I would have to check. That statistic might be for onshore wind.
     Okay. The cost of the original project jumped substantially, but there had been the promise of this 50-year loan. I'm just wondering whether or not that could be applied if they wanted to start moving to other renewable sources to meet their targets and to get off coal.
    For the types of projects we're talking about with the two provinces, they will have access to the investment tax credits and they will have access to Infrastructure Bank financing, and then SREPs will be available if gaps still exist. We believe this suite of tools will be very attractive in helping those projects to get off the ground.
    Thank you.
     Thank you.
    We'll go to our next speaker.
    Mr. Falk, you have the floor for five minutes. Go ahead, please.
    Just to follow up on my last question, I just want to correct something. I said 565 megawatts; it's 695 megawatts.
    Two months ago, I had a discussion with officials at Manitoba Hydro. They told me that to do what they had done at Keeyask would take 20 years in today's environment, with the regulatory conditions that are there.
     Is something like that even doable today, and would it take 20 years?
     I don't know if I can answer that question. I think it would depend on the nature of the project.


    It's for the same project, the Keeyask Project.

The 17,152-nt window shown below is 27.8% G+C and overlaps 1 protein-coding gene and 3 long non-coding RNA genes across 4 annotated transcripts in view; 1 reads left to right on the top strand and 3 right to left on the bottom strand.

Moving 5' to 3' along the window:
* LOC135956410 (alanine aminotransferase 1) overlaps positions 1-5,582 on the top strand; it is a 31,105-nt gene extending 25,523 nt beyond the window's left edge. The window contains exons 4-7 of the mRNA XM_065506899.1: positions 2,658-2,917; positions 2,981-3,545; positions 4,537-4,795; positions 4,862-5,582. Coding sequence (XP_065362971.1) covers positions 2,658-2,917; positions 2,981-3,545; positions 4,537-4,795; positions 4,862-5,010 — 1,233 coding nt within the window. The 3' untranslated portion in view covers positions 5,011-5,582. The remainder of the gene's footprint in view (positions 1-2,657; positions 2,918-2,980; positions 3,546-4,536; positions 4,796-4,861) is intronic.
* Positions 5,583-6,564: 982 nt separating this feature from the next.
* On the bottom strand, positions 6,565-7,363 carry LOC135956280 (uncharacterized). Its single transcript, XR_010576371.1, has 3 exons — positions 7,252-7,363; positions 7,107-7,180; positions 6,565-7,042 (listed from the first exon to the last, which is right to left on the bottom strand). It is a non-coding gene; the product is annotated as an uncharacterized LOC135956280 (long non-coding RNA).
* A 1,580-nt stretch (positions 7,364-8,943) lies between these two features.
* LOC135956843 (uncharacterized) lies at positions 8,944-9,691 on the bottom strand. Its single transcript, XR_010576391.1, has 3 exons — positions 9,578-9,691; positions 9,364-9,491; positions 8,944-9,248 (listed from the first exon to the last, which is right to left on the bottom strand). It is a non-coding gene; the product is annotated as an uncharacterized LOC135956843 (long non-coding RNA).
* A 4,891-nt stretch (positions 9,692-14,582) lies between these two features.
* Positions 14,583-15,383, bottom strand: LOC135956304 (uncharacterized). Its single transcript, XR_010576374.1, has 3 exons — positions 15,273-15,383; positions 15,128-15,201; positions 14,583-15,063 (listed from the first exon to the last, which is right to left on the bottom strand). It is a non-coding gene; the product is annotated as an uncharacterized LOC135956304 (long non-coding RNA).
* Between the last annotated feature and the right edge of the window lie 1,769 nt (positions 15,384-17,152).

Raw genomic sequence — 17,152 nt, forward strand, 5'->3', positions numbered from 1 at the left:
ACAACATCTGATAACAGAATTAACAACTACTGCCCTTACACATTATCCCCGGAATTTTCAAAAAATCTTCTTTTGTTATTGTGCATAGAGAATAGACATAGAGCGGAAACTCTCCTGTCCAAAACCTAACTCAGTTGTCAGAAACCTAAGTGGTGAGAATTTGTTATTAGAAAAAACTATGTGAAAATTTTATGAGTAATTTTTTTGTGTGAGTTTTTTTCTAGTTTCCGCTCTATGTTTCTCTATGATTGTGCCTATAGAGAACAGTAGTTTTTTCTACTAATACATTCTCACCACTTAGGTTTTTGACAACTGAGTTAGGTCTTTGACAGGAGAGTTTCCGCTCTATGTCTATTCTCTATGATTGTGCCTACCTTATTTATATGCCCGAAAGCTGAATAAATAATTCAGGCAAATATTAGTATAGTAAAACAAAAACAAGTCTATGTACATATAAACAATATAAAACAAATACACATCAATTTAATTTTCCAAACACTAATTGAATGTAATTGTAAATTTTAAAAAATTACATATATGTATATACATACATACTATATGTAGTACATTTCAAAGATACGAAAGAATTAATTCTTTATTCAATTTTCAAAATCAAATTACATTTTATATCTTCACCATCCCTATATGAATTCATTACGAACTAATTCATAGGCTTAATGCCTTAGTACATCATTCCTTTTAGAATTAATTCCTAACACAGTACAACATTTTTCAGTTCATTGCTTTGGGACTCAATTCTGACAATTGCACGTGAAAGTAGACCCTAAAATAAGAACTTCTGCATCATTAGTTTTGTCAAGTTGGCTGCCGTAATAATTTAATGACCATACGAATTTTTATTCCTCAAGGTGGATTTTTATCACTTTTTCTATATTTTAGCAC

I can't opine on that question. I'm not a regulator.
    I'd like to hand over the rest of my time to my colleague from Calgary Centre.
    Of course.
     Mr. McLean, go ahead.
    Thank you, colleagues.
    Thanks for the interesting testimony today. I do have some questions, but first of all, let's acknowledge that energy consumption in Canada is rising, as it is everywhere in the world, and technology consumption is a large part of that. If we're going to have a technological economy going forward, we're going to have to produce more energy, because technology consumes more energy as we continue to deploy more of it.
    Really, there are three sources of energy in Canada. There's electricity, which is about 40% of the consumption of energy. There's industrial power, which is mostly natural gas. It's about 30% of the energy consumed in Canada. Then there are motive fuels, which represent the other about 30%. I'm challenged to see how we're going to get, in 11 years, to a grid that does away with natural gas and does away with motive fuels. It effectively loads up the 40% of power with an additional 2.5 times or 1.5 times additional electricity, when we have barely grown electricity at all in the last handful of years. Can you please explain how this equation squares at the end of the day?